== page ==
European natural gas futures surged to record highs on Monday as the amount of Russian gas flowing into Europe through a key entry point dipped, crimping supplies in an already tight market.
With European stockpiles about 20% below the seasonal average just weeks before the heating season, traders are focused on Europe-bound supply routes for Russian gas and winter demand, said Julien Hoarau, head of Paris-based consultant Engie EnergyScan. Europe will face a very tight winter and an extreme weather event could push prices over 100 euros per megawatt-hour, he said.
Gas flows at the Mallnow station in Germany, which handles Russian fuel from a major transit pipeline, dropped to its lowest in two weeks. Volumes through this route started falling at the end of July and plunged further after a fire at a Gazprom facility in Russia in early August.
Gazprom said Monday it’s meeting in full requests of its European consumers who receive gas via the Yamal-Europe pipeline, which transports the fuel into Mallnow.
Prices also rose as the cost of carbon permits under the European Union’s emissions-trading system surged to a new high, raising the attractiveness of gas as a cleaner-burning fuel in power generation.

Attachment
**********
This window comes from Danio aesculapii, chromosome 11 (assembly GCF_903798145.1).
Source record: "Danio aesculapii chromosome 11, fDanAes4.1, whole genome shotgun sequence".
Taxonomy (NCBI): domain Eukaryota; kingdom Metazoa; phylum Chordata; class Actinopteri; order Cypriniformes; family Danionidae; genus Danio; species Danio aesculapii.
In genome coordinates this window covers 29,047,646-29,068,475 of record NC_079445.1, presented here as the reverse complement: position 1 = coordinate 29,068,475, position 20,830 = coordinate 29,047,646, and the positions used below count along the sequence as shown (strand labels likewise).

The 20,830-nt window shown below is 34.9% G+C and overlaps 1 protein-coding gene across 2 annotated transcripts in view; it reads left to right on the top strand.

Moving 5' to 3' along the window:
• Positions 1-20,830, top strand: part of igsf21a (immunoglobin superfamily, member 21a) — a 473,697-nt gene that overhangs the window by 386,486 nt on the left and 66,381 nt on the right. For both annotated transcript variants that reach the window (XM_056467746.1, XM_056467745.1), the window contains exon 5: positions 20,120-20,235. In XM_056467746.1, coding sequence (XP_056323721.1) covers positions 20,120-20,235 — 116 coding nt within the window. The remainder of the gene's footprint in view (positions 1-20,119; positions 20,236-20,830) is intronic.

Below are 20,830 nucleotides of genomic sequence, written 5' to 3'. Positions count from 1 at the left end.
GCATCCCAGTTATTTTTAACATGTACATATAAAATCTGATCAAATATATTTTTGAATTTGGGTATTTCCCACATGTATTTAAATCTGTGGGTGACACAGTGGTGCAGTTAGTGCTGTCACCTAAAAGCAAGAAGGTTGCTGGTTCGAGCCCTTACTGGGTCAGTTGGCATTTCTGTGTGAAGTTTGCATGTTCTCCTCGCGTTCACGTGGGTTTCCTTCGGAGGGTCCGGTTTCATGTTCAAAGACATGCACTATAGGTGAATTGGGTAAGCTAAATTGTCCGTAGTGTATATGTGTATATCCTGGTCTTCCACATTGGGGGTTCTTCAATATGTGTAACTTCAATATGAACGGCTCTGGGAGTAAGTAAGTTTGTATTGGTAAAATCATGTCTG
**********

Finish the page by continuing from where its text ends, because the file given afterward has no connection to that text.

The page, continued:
Demand in Asia is expected to continue drawing cargoes of liquefied natural gas away from Europe. Industrial production in China and India is putting considerable demands on power generation, much of which is being produced from coal but gas has also been affected, Citigroup analysts said in a note.
Front-month Dutch gas futures gained as much as 4.2% on Monday to record 53.68 euros a megawatt-hour before paring gains to 52.55 euros by 4:34 p.m. London time. Front-month gas in the U.K. rose as much as 3.8% to a record 135.41 pence a therm on ICE Futures Europe.
The market is also on the lookout for signs when the Nord Stream 2 gas pipeline from Russia to Germany starts operations. Flows through the contentious link could potentially ease market tightness ahead of the peak winter season.
The first shipments are expected before the end of the year as the last section of pipe has now been welded and will be lowered onto the seabed, the pipeline operator said in a statement on Monday. The next step will be to connect the Danish and German sections before pre-commissioning works are carried out.